A.A. Origins

The origins of Alcoholics Anonymous can be traced to the Oxford Group, a religious movement popular in the United States and Europe in the early 20th century. Members of the Oxford Group practiced a formula of self-improvement by performing self-inventory, admitting wrongs, making amends, using prayer and meditation, and carrying the message to others.

In the early 1930s, a well-to-do Rhode Islander, Rowland H., visited the noted Swiss psychoanalyst Carl Jung for help with his alcoholism. Jung determined that Rowland’s case was medically hopeless, and that he could only find relief through a vital spiritual experience. Jung directed him to the Oxford Group.

Rowland later introduced fellow Vermonter Edwin (“Ebby”) T. to the group, and the two men along with several others were finally able to keep from drinking by practicing the Oxford Group principles.

One of Ebby’s schoolmate friends from Vermont, and a drinking buddy, was Bill W. Ebby sought out his old friend at his home at 182 Clinton Street in Brooklyn, New York, to carry the message of hope.

Bill W. had been a golden boy on Wall Street, enjoying success and power as a stockbroker, but his promising career had been ruined by continuous and chronic alcoholism. Now, approaching 39 years of age, he was learning that his problem was hopeless, progressive, and irreversible. He had sought medical treatment at Towns Hospital in Manhattan, but he was still drinking.

Bill was, at first, unconvinced by Ebby’s story of transformation and the claims of the Oxford Group. But in December 1934, after again landing in Towns hospital for treatment, Bill underwent a powerful spiritual experience unlike any he had ever known. His depression and despair were lifted, and he felt free and at peace. Bill stopped drinking, and worked the rest of his life to bring that freedom and peace to other alcoholics. The roots of Alcoholics Anonymous were planted.

Ireland joins the program

The decision of a Philadelphia A.A. member and former tavern owner, Connor F., to travel to Ireland leads to the formation of the first Irish group. Connor and his wife visit a Dublin sanitarium, where a doctor introduces them to patient Richard P. of Belfast. After reading the Big Book presented to him by Connor, Richard writes to a number of contacts who had learned of A.A. through Fr. Tom Dunlea. (Dunlea, a nonalcoholic and one of the founders of Australia’s first group, had also spread the message on a trip to Ireland.) Before long, Ireland’s inaugural A.A. group is meeting in a room at the Country Shop on Dublin’s St. Stephen’s Green.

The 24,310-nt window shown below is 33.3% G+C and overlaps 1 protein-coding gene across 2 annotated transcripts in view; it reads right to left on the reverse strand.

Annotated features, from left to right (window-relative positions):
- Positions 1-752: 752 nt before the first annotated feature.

The Twelve Traditions

One by one, A.A.'s Twelve Traditions developed by Bill W. are put into print for the first time. The medium for their distribution is The Grapevine.

A.A. in the news

The rapid growth of A.A. is reflected in the increasing press coverage the society receives. The Kings Feature Syndicate article shown at right appeared in newspapers nationwide in the spring of 1946. It focused on women alcoholics, who were joining A.A. in ever-greater numbers.

First known meetings in Mexico

Americans Lester F. and Pauline D. organize a group for Mexico City’s English-speaking community. Meanwhile, a Mexican resident of Cleveland, Ricardo P., translates portions of the Big Book into Spanish. The importation of Spanish-language alcoholism-related publications and the creation of Spanish-speaking A.A. groups is approved at a late-summer conference of Mexico’s Board of Public Information.

Roads into Africa

In 1946, the A.A. movement springs to life in South Africa in three different places. The founders, unknown to one another, are: Arthur S., who reads of A.A. in Reader’s Digest, contacts the Alcoholic Foundation and forms a group in Johannesburg; Pat O’F., of Capetown, who also has consulted the Alcoholic Foundation; and Val D., who achieves sobriety after reading a copy of the Big Book handed to him by a priest and soon starts a group in the town of Springs.

Trustees issue statement on fund-raising

In an effort to halt attempts by various charities to ride the coattails of A.A.’s ascendancy, the Alcoholic Foundation issues a statement aimed at organizations that imply sponsorship by A.A. in their personal appeals to the public. It reads, in part, “Alcoholics Anonymous not only fails to endorse the present solicitations of funds but looks with disfavor on the unauthorized use of its name in any fund raising activity.”

New Zealand’s first group

Ian McE., a resident of the South Island town of Richmond, voluntarily admits himself to a psychiatric hospital in an effort to sober up. There, he comes across the Reader’s Digest article “Maybe I Can Do It Too.” Struck by his identification with the article’s subject, he writes to Bobbie B. of the Alcoholic Foundation. His letter launches a long-term correspondence with (and sponsorship by) Bobbie that will lead to the formation of the first New Zealand group.

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